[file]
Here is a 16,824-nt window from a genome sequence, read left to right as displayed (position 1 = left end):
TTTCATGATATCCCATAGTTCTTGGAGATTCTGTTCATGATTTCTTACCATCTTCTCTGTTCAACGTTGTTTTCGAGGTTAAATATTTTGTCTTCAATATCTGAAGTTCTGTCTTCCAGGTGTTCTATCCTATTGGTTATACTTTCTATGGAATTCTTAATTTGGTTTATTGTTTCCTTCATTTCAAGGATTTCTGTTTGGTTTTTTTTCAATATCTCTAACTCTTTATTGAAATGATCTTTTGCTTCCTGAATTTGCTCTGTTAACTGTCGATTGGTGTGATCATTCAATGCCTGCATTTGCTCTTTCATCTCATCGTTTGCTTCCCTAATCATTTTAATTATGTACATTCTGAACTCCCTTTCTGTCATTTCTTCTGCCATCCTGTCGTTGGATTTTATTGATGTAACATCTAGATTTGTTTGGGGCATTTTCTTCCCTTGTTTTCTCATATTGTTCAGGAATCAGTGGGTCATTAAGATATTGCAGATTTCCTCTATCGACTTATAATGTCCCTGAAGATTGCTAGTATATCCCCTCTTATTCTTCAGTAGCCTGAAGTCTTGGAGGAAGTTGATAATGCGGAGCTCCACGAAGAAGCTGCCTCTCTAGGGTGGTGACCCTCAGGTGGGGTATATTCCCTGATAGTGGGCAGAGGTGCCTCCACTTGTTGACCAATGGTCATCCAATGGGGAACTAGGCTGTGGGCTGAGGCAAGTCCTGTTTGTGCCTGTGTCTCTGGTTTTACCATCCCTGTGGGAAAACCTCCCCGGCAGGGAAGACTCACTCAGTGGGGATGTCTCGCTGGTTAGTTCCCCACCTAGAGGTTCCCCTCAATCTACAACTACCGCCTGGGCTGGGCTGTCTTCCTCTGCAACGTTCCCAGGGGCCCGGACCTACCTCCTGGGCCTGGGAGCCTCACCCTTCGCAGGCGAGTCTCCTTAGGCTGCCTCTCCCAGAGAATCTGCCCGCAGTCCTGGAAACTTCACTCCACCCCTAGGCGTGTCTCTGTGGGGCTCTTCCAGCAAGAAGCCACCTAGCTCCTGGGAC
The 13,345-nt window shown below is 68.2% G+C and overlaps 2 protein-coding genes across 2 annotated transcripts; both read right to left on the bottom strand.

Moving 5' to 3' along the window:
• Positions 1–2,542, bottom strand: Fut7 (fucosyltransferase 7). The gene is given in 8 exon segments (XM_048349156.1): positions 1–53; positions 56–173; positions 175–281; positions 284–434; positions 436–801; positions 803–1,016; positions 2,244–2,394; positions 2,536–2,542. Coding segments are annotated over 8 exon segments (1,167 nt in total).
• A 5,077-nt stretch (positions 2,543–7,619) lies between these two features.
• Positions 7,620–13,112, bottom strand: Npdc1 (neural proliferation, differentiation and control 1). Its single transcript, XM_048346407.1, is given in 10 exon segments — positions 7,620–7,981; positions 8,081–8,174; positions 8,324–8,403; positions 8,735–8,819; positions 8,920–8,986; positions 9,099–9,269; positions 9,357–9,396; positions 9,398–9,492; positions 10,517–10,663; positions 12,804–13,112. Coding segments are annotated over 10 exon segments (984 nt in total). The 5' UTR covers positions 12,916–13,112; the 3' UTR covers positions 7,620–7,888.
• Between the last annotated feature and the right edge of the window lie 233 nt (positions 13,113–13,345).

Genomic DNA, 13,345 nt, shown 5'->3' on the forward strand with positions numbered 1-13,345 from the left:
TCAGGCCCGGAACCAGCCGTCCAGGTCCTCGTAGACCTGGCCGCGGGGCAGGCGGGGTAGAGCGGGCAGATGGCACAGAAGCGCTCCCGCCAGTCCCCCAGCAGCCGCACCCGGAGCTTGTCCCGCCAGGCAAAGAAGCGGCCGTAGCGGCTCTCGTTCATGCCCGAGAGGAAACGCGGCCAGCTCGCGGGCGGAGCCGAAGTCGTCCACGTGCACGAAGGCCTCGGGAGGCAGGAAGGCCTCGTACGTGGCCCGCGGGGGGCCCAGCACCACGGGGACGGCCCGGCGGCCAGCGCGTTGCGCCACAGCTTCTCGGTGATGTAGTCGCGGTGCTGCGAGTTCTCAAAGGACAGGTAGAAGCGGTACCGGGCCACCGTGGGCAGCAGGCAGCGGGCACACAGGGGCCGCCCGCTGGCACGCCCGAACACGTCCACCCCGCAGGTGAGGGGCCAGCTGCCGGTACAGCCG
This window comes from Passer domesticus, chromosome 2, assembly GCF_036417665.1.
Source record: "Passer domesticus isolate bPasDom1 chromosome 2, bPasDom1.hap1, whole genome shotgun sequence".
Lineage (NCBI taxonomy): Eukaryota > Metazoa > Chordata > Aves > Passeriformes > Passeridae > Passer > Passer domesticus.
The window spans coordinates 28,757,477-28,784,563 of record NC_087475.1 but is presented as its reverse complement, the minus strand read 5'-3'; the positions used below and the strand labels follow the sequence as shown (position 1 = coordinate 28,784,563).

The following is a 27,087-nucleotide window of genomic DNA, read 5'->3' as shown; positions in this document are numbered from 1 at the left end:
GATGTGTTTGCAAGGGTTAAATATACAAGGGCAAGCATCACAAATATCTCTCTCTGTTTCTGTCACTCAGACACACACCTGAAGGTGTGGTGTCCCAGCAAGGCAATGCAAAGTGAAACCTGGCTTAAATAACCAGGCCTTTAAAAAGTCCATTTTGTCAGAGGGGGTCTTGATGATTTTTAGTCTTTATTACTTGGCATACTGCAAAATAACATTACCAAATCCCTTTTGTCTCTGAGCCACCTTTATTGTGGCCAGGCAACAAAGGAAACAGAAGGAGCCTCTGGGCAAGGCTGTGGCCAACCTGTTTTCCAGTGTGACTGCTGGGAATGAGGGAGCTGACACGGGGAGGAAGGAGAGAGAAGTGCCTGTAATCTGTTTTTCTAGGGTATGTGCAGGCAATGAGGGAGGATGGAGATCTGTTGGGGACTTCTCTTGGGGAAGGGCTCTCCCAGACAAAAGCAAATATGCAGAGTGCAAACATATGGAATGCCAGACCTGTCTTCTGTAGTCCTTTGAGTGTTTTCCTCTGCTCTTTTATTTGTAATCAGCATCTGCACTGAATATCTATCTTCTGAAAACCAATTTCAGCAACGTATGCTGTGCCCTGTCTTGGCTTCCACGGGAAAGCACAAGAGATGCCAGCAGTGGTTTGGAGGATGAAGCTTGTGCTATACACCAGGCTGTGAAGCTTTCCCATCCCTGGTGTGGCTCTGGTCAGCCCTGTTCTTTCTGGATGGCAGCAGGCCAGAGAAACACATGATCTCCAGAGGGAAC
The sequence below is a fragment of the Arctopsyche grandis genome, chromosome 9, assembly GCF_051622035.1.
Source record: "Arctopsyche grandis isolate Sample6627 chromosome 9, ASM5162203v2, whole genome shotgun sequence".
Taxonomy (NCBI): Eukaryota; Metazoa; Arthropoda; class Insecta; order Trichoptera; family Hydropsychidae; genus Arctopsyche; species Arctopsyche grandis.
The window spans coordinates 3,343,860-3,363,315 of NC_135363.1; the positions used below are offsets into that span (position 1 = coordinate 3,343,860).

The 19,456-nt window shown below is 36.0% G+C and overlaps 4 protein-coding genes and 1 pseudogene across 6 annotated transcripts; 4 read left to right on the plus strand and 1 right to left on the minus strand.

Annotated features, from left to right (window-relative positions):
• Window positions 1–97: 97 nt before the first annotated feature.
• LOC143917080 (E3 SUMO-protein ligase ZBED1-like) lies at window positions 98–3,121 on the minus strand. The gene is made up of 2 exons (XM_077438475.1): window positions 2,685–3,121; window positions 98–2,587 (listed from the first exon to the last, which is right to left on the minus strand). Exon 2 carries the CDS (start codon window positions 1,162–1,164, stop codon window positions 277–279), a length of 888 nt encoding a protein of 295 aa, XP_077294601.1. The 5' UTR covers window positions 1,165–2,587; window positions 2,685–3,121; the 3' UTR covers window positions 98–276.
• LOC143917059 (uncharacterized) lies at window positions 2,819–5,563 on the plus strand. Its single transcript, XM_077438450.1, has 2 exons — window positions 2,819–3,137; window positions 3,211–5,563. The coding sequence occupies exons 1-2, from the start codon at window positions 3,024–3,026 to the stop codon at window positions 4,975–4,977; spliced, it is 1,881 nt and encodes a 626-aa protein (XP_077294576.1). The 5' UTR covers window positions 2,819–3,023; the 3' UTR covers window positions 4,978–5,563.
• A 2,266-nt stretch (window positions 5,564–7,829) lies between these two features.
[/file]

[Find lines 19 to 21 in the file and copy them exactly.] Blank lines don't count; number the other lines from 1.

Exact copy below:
Taxonomy (NCBI): Eukaryota; Metazoa; Arthropoda; class Insecta; order Trichoptera; family Hydropsychidae; genus Arctopsyche; species Arctopsyche grandis.
The window spans coordinates 3,343,860-3,363,315 of NC_135363.1; the positions used below are offsets into that span (position 1 = coordinate 3,343,860).

The 19,456-nt window shown below is 36.0% G+C and overlaps 4 protein-coding genes and 1 pseudogene across 6 annotated transcripts; 4 read left to right on the plus strand and 1 right to left on the minus strand.